1.1 Background of the study
Alcohol intake is a socially accepted behaviour that forms part of everyday social interaction, especially in the African Society. Alcohol consumption brings people together as many who consume it do so in group settings.
Worldwide, the majority of clinical and government guidelines advocate for pregnant women to abstain from alcohol consumption during pregnancy due to potential adverse effects on pregnancy outcomes (Butt et al., 2011).
Consumption of alcoholic beverages during pregnancy might increase the incidence of preterm delivery and spontaneous abortion, substantial risk of mental, physical and psychological harm to her offspring which is the so-called fetal alcohol spectrum disorders (FASD) and fetal alcohol syndrome (FAS) (Sawyer et al., 2006).
The infant with FAS is characterized by at least one feature from the following: physical anomalies, intrauterine growth retardation, and moderate to severe learning difficulties and/or identifiable drinking problem of the mother (Viljoen et al., 2001).
Prenatal alcohol exposure is also associated with fetal death, reduced brain mass and prenatal and postnatal growth retardation (WHO, 1999). World Health Organization (WHO) had recognized the risk of prenatal alcohol exposure on developmental and intellectual disabilities (Denny et al., 2009).
Maternal alcohol consumption often occurs in conjunction with other risk factors like smoking and family history of alcohol abuse and so it is difficult to attribute the effects to fetal alcohol exposure or to the characteristics of the mother and the child’s home environment (Katrine et al., 2011).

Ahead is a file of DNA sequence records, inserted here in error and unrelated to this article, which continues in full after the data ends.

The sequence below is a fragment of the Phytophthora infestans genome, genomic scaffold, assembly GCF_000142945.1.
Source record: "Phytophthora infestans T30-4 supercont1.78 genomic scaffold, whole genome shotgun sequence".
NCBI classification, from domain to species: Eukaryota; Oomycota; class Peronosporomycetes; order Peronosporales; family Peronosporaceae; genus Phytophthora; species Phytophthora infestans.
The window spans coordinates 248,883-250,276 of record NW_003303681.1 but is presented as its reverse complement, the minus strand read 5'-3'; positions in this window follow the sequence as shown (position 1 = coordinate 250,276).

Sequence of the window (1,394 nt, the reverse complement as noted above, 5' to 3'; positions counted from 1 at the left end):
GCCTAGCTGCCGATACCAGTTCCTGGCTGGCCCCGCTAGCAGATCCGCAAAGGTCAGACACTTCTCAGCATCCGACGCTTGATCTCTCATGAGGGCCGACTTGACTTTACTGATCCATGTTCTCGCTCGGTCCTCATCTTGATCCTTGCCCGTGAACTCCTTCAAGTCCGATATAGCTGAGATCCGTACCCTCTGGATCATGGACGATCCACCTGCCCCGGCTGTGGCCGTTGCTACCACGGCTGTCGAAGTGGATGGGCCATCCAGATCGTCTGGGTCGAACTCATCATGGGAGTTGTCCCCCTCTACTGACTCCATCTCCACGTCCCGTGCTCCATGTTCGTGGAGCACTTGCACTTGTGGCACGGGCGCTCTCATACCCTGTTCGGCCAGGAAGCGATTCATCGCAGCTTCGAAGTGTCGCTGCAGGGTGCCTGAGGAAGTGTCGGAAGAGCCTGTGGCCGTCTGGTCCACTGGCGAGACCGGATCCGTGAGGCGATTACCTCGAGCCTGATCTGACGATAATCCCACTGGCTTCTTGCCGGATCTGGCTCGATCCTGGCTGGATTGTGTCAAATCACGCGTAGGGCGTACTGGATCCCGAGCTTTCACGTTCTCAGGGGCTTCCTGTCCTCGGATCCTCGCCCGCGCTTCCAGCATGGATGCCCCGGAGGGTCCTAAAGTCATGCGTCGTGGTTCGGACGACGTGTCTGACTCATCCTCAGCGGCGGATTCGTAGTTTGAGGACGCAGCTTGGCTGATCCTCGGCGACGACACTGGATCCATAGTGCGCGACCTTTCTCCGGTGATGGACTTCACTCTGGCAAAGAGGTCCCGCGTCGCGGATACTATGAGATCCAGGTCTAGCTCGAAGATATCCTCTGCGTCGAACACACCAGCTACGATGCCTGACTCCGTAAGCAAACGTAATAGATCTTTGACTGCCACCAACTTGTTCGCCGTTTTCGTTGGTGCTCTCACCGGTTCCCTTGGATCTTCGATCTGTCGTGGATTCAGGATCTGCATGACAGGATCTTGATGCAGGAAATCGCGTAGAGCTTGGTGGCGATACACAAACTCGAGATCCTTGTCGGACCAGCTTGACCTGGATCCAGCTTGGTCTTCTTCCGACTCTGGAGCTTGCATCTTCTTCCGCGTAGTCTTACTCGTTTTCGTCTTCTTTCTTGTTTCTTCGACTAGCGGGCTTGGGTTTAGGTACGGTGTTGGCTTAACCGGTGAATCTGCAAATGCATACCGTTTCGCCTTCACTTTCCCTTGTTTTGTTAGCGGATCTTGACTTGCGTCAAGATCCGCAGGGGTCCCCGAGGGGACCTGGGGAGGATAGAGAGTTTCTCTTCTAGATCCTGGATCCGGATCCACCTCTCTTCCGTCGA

Across the globe, it is evident that the consequences of using alcohol during pregnancy are similar, but its prevalence varies. It has been reported that up to 1 in 100 children in the United States are born with FASD.Furthermore, around 2 children in 1,000 are diagnosed with FAS in the US (Henriksen et la., 2004). European study discovered only 53% of women in France reported complete abstinence during pregnancy and an Australian study reported 81% of pregnant women consume alcohol (Denny et al., 2009). Study conducted in Geneva showed that about 36.3% of the women drank at least one glass of alcohol during pregnancy (Dupraz et al., 2013). Screening of alcohol use in Swedish antenatal clinics for the year preceding pregnancy, explored as one-third of the subjects (30%) was continued to regular alcohol use during pregnancy, and 6% reported consumption two to four times per month (So-Hee, 2011). A study done on one thousand pregnant Korean women who visited the Department of Obstetrics and Gynaecology in 2010 showed 16.4% of them were using alcohol during their pregnancy (Walter et al., 2011). The epidemiological study that had been done in Canadian women found that 10.8% of women drank alcohol at some point during their pregnancies (Goransson et al., 2003). A survey conducted in California reported that among women who recently gave birth found that approximately 15.8% of women in 2006 reported drinking during the first or third trimester of their pregnancy (Soowon et al., 2007). The highest fetal alcohol syndrome rate was documented in a South African community in Western Cape Province where FAS was reported to affect 40.5 to 46.4 children (May et al., 2000).
Despite the fact that alcohol use by pregnant women is a leading cause of mental, physical, and psychological problems in infants and children, nowadays trends indicated that the use of those alcohols has become one of the rising major public health and socio-economic problems particularly in developing countries (Odejide, 2010).
1.2 Statement of The Problem
Alcohol consumption is one of the most common preventable potentially harmful behaviours in which women engage during pregnancy. About twice as many women consume alcohol during pregnancy as illicit drugs (Mollman, 2012).